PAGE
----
Corruption, Social Norms and Everyday Life in Uzbekistan

Rustam Urinboyev, Mans Svensson

Research output: Chapter in Book/Report/Conference proceedingChapterScientificpeer-review

Abstract

In this chapter, we explore the multifaceted role, logic and morality of informal transactions in order to better understand the socio-legal context informing the meaning of corruption. Our aim is to show how informal or illegal practices (‘corruption’ from a legal standpoint) not only mirror kleptocracy, individual greed, economic interests or survival strategies, but also reflect social norms generated through kinship, social status, hierarchies, affection, reciprocity and reputation. We argue that any anti-corruption strategies should be built on a deep knowledge of social norms and local context that determine the ‘rights’ and ‘wrongs’ of everyday social behavior. Our chapter is based on extensive ethnographic fieldwork between 2009 and 2016 in Uzbekistan.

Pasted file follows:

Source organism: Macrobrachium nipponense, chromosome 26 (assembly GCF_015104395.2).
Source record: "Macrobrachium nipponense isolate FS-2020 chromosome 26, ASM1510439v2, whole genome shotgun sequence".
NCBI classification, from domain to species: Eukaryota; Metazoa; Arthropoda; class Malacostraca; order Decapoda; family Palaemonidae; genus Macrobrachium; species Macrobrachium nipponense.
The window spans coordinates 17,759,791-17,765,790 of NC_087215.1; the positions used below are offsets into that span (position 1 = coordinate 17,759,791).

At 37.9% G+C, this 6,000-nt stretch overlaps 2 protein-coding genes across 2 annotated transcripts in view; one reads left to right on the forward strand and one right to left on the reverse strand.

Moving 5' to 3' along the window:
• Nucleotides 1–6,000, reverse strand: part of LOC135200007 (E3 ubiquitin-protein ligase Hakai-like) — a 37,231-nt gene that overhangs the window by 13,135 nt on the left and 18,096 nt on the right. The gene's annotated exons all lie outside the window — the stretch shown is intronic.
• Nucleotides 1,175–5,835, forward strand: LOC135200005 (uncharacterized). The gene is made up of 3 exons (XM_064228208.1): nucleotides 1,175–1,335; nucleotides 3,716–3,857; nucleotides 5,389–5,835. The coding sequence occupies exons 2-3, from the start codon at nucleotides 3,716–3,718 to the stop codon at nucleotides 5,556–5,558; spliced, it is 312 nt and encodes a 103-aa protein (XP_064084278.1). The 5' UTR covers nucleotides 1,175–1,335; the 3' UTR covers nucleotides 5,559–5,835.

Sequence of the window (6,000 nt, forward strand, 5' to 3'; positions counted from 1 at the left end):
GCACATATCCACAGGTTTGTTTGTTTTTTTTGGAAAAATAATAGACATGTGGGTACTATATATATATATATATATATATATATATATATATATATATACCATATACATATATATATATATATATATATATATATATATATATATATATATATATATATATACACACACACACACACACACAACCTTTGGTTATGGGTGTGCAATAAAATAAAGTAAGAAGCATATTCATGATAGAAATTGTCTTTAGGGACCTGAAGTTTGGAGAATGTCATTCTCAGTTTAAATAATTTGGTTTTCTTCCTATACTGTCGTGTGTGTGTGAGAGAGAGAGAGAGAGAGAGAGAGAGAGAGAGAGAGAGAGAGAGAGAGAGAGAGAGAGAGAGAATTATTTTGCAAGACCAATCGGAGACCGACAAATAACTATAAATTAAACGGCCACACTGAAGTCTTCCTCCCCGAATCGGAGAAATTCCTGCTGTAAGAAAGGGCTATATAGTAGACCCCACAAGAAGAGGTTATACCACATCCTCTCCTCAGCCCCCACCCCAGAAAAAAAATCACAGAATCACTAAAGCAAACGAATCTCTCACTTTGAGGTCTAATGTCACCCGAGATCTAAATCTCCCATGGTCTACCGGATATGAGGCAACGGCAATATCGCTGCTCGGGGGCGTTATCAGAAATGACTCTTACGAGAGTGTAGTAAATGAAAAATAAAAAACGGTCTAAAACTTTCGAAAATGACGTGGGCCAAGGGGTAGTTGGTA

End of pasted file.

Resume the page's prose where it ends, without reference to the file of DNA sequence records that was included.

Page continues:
Original languageEnglish
Title of host publicationCorruption and Norms. Why Informal Rules Matter
EditorsIna Kubbe, Annika Engelbert
Number of pages210
Place of PublicationLondon
PublisherPalgrave Macmillan
Publication date23 Dec 2017
Pages187
ISBN (Print)978-3-319-66254-1
ISBN (Electronic)978-3-319-66253-4
DOIs
Publication statusPublished - 23 Dec 2017
Externally publishedYes
MoE publication typeA3 Book chapter

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